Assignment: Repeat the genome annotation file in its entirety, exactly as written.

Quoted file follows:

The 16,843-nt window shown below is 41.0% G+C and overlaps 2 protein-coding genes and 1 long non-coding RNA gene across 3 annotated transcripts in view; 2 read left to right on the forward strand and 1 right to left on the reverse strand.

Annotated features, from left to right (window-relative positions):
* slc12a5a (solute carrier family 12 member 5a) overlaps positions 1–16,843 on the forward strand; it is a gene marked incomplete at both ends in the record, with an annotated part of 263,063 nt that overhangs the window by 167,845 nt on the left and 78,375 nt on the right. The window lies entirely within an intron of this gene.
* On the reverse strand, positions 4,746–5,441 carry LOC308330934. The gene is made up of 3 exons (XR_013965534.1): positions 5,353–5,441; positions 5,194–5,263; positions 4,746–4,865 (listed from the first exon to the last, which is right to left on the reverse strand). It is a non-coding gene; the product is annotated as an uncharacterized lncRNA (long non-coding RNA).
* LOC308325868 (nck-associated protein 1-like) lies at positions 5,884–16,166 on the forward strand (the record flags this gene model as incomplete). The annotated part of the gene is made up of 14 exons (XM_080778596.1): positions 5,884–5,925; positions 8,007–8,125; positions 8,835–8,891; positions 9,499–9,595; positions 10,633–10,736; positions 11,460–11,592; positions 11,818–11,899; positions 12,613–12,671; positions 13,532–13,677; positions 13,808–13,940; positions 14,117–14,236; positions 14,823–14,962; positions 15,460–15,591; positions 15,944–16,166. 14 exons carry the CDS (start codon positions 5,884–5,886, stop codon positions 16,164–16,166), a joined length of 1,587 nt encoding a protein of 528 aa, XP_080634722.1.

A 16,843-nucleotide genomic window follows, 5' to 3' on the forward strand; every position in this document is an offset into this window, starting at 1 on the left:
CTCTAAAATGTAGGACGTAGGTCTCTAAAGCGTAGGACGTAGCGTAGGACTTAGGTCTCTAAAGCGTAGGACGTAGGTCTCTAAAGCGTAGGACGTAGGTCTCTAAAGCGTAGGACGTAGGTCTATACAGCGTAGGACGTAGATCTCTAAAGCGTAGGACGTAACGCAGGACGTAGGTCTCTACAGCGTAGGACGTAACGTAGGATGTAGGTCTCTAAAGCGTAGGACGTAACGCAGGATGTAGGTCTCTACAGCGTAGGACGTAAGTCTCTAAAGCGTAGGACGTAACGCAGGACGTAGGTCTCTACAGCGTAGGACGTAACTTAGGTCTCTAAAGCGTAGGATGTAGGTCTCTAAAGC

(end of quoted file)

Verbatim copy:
The 16,843-nt window shown below is 41.0% G+C and overlaps 2 protein-coding genes and 1 long non-coding RNA gene across 3 annotated transcripts in view; 2 read left to right on the forward strand and 1 right to left on the reverse strand.

Annotated features, from left to right (window-relative positions):
* slc12a5a (solute carrier family 12 member 5a) overlaps positions 1–16,843 on the forward strand; it is a gene marked incomplete at both ends in the record, with an annotated part of 263,063 nt that overhangs the window by 167,845 nt on the left and 78,375 nt on the right. The window lies entirely within an intron of this gene.
* On the reverse strand, positions 4,746–5,441 carry LOC308330934. The gene is made up of 3 exons (XR_013965534.1): positions 5,353–5,441; positions 5,194–5,263; positions 4,746–4,865 (listed from the first exon to the last, which is right to left on the reverse strand). It is a non-coding gene; the product is annotated as an uncharacterized lncRNA (long non-coding RNA).
* LOC308325868 (nck-associated protein 1-like) lies at positions 5,884–16,166 on the forward strand (the record flags this gene model as incomplete). The annotated part of the gene is made up of 14 exons (XM_080778596.1): positions 5,884–5,925; positions 8,007–8,125; positions 8,835–8,891; positions 9,499–9,595; positions 10,633–10,736; positions 11,460–11,592; positions 11,818–11,899; positions 12,613–12,671; positions 13,532–13,677; positions 13,808–13,940; positions 14,117–14,236; positions 14,823–14,962; positions 15,460–15,591; positions 15,944–16,166. 14 exons carry the CDS (start codon positions 5,884–5,886, stop codon positions 16,164–16,166), a joined length of 1,587 nt encoding a protein of 528 aa, XP_080634722.1.

A 16,843-nucleotide genomic window follows, 5' to 3' on the forward strand; every position in this document is an offset into this window, starting at 1 on the left:
CTCTAAAATGTAGGACGTAGGTCTCTAAAGCGTAGGACGTAGCGTAGGACTTAGGTCTCTAAAGCGTAGGACGTAGGTCTCTAAAGCGTAGGACGTAGGTCTCTAAAGCGTAGGACGTAGGTCTATACAGCGTAGGACGTAGATCTCTAAAGCGTAGGACGTAACGCAGGACGTAGGTCTCTACAGCGTAGGACGTAACGTAGGATGTAGGTCTCTAAAGCGTAGGACGTAACGCAGGATGTAGGTCTCTACAGCGTAGGACGTAAGTCTCTAAAGCGTAGGACGTAACGCAGGACGTAGGTCTCTACAGCGTAGGACGTAACTTAGGTCTCTAAAGCGTAGGATGTAGGTCTCTAAAGC